Why in News:
- Bengaluru has become the first Indian city to get into the global network of silk cities.
About the global network of silk cities
- The network spans nine nations and thirteen cities.
- The Network assists artisans and craftsmen in exchanging information, establishing trade relationships, and learning about various crafting skills.
- Silk Cities aims to combine existing knowledge and know-how in these nations with high-profile, up-to-date worldwide research in order to bridge the gap between theory and practise.
- These encounters will increase public awareness of current concerns and encourage people to look for solutions.
What are the other locations under consideration?
- The Murshidabad area of West Bengal, which has been producing quality silk for over 300 years, may join the Global Silk City Network in the future.
- The history of silk weaving in Murshidabad goes back to the early eighteenth century during the Mughal rule, when the Nawab of Bengal, Murshidkuli Khan, shifted his capital from Dhaka to a town on the east of the Bhagirathi river, and named it Murshidabad.
Silk In India
- India has a rich and complex history in silk production and its silk trade which dates back to the 15th century.
- Sericulture industry provides employment to approximately 8.7 million persons in rural and semi-urban areas in India.
- India has the unique distinction of being the only country producing all the five known commercial silks, namely, mulberry, tropical tasar, oak tasar, eri and muga, of which muga with its golden yellow glitter is unique and prerogative of India.
- North East has the unique distinction of being the only region producing four varieties of silk viz., Mulberry, Oak Tasar, Muga and Eri. Overall North Eastern region contributes 18% of India’s total silk production.
- India is the second largest producer of silk in the world and also the largest consumer of silk in the world. Among the four varieties of silk produced in 2020-21, Mulberry accounted for 70.72% (23,860 MT)
Geographical Indications of Indian silk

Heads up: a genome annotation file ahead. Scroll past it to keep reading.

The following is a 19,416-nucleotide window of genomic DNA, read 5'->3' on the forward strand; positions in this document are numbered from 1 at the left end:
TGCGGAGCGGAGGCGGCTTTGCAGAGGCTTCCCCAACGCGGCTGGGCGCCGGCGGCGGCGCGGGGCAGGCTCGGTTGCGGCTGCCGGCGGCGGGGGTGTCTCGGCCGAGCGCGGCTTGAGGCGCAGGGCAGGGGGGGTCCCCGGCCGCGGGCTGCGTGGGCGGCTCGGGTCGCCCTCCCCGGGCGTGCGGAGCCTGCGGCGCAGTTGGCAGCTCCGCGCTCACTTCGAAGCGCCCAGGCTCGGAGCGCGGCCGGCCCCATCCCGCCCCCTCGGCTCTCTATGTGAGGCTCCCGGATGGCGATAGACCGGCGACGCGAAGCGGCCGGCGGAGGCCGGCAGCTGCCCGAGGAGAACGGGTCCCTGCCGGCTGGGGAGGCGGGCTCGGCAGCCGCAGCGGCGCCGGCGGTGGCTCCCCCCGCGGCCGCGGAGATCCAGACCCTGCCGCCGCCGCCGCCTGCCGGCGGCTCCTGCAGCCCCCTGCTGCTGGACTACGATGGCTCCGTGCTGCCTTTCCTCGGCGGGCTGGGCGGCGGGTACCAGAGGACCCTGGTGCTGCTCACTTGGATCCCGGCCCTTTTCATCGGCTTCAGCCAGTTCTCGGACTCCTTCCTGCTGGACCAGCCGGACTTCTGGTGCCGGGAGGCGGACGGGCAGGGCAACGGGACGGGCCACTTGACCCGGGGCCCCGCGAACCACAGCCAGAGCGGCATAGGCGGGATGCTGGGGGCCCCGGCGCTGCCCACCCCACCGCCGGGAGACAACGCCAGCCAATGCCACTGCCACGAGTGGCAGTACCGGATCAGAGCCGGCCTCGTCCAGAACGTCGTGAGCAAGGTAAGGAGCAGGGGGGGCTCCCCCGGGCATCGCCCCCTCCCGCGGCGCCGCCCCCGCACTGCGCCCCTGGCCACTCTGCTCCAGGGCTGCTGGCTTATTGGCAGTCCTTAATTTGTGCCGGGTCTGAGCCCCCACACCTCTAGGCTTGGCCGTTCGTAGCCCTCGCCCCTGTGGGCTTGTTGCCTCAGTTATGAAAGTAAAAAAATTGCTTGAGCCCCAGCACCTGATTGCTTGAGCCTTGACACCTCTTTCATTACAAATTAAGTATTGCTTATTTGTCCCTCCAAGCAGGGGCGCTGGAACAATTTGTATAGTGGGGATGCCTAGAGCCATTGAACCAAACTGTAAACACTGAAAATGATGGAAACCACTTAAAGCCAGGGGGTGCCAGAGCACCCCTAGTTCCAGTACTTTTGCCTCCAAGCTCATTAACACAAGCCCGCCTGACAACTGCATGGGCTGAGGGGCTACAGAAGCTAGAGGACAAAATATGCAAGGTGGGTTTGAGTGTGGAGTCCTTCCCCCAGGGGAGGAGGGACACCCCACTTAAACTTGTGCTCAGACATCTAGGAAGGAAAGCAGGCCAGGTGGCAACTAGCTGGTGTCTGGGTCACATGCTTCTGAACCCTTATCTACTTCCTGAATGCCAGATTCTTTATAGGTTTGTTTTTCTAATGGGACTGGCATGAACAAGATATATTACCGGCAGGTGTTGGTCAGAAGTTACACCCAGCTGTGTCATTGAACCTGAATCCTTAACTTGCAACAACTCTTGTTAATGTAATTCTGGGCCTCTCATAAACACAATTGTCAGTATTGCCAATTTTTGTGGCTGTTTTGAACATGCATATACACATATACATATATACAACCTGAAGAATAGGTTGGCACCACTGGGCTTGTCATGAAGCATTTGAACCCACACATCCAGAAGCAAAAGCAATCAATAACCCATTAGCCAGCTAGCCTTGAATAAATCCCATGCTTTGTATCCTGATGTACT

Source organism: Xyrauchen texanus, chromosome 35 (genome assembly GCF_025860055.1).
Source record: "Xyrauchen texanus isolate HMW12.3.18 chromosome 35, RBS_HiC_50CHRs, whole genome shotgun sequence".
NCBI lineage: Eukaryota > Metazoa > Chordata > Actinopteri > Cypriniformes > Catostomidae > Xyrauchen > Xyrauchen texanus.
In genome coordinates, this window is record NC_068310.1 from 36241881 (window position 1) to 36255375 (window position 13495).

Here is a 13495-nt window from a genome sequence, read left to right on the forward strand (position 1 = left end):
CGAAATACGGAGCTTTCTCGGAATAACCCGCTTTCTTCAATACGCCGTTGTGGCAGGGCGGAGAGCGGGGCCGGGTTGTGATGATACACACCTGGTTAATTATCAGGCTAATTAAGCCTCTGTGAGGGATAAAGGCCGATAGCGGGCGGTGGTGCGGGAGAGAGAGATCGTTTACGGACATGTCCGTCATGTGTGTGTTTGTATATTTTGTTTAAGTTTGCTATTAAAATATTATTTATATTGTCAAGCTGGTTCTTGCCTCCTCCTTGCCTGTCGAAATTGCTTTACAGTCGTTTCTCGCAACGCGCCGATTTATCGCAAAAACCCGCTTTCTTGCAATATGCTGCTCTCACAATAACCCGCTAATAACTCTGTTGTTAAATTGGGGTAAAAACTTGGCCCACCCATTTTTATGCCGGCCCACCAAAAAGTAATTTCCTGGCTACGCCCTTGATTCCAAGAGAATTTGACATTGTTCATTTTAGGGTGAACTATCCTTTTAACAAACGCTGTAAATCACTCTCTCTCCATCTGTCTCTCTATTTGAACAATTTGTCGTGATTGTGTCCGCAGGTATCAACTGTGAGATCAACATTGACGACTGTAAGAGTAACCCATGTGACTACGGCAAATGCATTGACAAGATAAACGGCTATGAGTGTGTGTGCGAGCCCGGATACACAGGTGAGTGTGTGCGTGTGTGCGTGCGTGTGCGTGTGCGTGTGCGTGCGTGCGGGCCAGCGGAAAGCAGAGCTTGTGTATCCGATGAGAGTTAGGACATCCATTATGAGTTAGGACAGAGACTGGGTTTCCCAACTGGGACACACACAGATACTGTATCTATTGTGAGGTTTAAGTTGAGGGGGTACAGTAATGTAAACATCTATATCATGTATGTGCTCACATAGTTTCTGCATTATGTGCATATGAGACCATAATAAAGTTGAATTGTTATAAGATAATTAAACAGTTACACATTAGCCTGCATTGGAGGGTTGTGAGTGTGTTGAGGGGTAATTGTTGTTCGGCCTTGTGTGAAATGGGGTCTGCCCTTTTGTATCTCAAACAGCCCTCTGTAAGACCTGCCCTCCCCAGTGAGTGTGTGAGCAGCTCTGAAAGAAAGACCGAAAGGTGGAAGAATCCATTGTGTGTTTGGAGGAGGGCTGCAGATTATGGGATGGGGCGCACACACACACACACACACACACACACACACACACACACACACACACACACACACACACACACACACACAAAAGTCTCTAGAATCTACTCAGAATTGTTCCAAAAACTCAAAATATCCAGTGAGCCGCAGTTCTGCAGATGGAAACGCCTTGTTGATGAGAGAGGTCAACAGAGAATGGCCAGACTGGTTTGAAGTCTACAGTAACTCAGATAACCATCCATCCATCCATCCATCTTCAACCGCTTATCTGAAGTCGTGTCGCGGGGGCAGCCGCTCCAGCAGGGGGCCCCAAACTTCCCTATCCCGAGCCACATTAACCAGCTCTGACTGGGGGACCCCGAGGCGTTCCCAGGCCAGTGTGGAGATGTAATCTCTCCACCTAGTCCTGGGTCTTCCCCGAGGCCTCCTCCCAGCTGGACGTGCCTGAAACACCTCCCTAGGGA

- Baluchari Saree – West Bengal
- Salem Silk – Tamil Nadu
- Arani Silk – Tamil Nadu
- Molakalmuru Sarees – Karnataka
- Ilkal Sarees – Karnataka
- Muga Silk – Assam
- Orissa Ikat – Odisha
- Kancheepuram Silk – Tamil nadu
- Mysore Silk – Karnataka
- Chanderi Fabric – Madya Pradesh
Policy initiatives taken for the development of silk industry
Sericulture is the functional area under the Ministry of Textiles. Some of the recent policy initiatives taken by the Ministry to promote sericulture are as follows.
- National Silk Policy 2020
- Sericulture is included as agriculture allied activity under Rashtriya Krishi Vikas Yojana. This enables the sericulturists to avail the benefits of the scheme for the entire sericulture activities up to reeling.
- Forest Conservation Act has been amended to treat non mulberry sericulture as forest based activity enabling the farmers to undertake Vanya silkworm rearing in the natural host plantation in the forests.
- Anti dumping duty on Chinese raw silk
- The Central Silk Board is a statutory body which functions under the administrative control of the Ministry of Textiles, Government of India.
- Make continuous efforts in Research and Development and Technology Transfer
- To create greater opportunities for gainful employment and improved levels of income in sericulture through spread of scientific sericulture practices
- To improve productivity in all stages of silk production
- Strengthen levels of efficiency through a commitment to quality.